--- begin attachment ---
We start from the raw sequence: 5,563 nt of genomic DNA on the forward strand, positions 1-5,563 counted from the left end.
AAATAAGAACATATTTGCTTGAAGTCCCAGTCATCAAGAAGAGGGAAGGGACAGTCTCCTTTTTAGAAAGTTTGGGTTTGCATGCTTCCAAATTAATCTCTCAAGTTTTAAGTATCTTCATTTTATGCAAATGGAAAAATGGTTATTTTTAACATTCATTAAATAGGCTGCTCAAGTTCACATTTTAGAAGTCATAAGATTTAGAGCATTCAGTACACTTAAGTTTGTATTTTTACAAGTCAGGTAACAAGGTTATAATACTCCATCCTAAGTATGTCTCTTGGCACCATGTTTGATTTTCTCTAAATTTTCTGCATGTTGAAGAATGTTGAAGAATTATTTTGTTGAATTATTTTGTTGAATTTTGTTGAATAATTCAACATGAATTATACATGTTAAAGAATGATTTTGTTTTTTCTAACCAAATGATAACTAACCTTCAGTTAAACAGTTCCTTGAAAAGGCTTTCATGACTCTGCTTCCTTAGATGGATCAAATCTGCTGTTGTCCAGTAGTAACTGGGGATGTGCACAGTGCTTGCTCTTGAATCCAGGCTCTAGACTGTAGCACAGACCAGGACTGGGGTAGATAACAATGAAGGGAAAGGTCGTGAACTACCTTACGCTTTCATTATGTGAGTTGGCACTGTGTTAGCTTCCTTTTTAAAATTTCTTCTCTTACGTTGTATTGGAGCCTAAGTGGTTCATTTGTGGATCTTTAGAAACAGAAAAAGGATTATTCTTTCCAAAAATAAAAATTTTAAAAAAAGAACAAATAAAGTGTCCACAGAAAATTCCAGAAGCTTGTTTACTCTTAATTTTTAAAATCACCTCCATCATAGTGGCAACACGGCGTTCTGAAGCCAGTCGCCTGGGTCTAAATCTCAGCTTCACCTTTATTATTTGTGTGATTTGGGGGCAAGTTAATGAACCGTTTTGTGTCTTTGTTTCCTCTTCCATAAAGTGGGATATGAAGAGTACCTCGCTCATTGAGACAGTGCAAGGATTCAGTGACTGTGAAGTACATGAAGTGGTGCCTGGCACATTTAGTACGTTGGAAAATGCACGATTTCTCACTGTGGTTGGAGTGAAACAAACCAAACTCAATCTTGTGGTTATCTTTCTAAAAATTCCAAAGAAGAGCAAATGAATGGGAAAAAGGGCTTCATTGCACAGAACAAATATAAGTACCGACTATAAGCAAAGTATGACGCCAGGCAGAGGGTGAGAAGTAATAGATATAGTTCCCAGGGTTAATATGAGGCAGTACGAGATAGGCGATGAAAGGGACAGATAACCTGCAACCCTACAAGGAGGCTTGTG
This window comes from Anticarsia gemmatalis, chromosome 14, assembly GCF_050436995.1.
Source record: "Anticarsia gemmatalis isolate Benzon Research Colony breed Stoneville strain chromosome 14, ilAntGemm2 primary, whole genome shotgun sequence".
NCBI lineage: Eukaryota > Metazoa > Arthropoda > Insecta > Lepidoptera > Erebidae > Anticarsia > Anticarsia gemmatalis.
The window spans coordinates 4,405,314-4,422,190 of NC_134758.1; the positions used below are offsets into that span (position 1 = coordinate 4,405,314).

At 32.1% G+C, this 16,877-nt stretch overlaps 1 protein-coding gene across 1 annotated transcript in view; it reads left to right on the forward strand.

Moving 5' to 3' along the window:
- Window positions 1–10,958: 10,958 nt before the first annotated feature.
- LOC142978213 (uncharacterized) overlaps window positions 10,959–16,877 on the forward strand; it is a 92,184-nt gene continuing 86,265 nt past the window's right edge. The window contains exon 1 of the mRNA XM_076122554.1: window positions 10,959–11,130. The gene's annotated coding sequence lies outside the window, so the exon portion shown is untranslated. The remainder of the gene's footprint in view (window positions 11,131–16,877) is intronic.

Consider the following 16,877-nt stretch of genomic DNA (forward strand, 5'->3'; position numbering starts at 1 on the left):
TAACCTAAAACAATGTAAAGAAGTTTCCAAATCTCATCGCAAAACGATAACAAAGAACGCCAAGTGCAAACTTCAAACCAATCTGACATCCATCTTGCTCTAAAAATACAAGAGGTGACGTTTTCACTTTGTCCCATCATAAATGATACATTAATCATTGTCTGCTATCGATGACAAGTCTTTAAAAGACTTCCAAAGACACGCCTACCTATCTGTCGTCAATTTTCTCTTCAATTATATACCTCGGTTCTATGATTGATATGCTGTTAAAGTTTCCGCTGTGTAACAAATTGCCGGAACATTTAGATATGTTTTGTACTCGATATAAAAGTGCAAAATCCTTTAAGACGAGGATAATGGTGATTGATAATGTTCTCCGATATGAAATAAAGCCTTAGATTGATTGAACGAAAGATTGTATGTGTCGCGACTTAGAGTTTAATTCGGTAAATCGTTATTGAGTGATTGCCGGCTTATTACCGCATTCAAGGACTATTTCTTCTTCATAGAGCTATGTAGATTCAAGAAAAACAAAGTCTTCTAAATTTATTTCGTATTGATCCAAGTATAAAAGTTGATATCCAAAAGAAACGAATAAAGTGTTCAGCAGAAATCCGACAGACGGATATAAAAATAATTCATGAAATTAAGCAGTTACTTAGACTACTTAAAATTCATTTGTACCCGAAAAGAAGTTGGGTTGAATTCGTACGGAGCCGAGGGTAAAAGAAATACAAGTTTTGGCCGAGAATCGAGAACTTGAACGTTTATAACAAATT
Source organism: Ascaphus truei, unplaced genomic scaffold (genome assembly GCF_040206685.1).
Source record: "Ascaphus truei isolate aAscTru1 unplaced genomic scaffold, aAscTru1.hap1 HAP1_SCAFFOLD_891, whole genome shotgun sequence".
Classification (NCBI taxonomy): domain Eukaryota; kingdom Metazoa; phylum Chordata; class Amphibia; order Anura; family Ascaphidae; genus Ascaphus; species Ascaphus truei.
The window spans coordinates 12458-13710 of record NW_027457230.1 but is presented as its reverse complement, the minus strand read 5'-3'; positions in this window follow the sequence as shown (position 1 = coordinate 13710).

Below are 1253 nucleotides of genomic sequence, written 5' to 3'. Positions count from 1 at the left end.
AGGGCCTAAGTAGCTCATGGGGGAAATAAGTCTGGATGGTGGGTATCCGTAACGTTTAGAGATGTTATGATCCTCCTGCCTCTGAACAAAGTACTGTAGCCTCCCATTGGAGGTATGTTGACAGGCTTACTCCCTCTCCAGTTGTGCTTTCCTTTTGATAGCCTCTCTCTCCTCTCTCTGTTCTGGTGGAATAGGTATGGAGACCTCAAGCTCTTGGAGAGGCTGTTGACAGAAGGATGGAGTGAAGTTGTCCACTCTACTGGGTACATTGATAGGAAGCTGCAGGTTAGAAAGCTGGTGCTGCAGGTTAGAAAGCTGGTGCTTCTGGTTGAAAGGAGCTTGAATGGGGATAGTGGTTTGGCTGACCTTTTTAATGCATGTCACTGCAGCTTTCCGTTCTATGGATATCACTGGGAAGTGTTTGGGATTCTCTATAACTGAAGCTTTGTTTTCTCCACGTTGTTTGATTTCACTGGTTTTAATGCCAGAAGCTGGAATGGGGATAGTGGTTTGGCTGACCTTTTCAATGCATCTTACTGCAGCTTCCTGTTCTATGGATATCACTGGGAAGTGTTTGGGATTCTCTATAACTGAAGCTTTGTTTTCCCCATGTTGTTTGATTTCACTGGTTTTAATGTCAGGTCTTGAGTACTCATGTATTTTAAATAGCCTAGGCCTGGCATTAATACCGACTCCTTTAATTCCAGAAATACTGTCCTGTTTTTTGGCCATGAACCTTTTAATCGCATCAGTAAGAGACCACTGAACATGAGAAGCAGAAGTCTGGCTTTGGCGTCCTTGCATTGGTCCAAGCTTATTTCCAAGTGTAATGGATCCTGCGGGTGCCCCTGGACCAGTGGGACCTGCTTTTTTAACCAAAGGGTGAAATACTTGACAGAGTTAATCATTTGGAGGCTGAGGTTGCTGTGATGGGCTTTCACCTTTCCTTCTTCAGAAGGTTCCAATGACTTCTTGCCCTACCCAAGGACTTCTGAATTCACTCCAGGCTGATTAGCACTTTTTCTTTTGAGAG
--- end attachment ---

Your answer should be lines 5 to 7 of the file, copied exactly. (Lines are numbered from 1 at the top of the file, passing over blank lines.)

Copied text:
NCBI lineage: Eukaryota > Metazoa > Arthropoda > Insecta > Lepidoptera > Erebidae > Anticarsia > Anticarsia gemmatalis.
The window spans coordinates 4,405,314-4,422,190 of NC_134758.1; the positions used below are offsets into that span (position 1 = coordinate 4,405,314).

At 32.1% G+C, this 16,877-nt stretch overlaps 1 protein-coding gene across 1 annotated transcript in view; it reads left to right on the forward strand.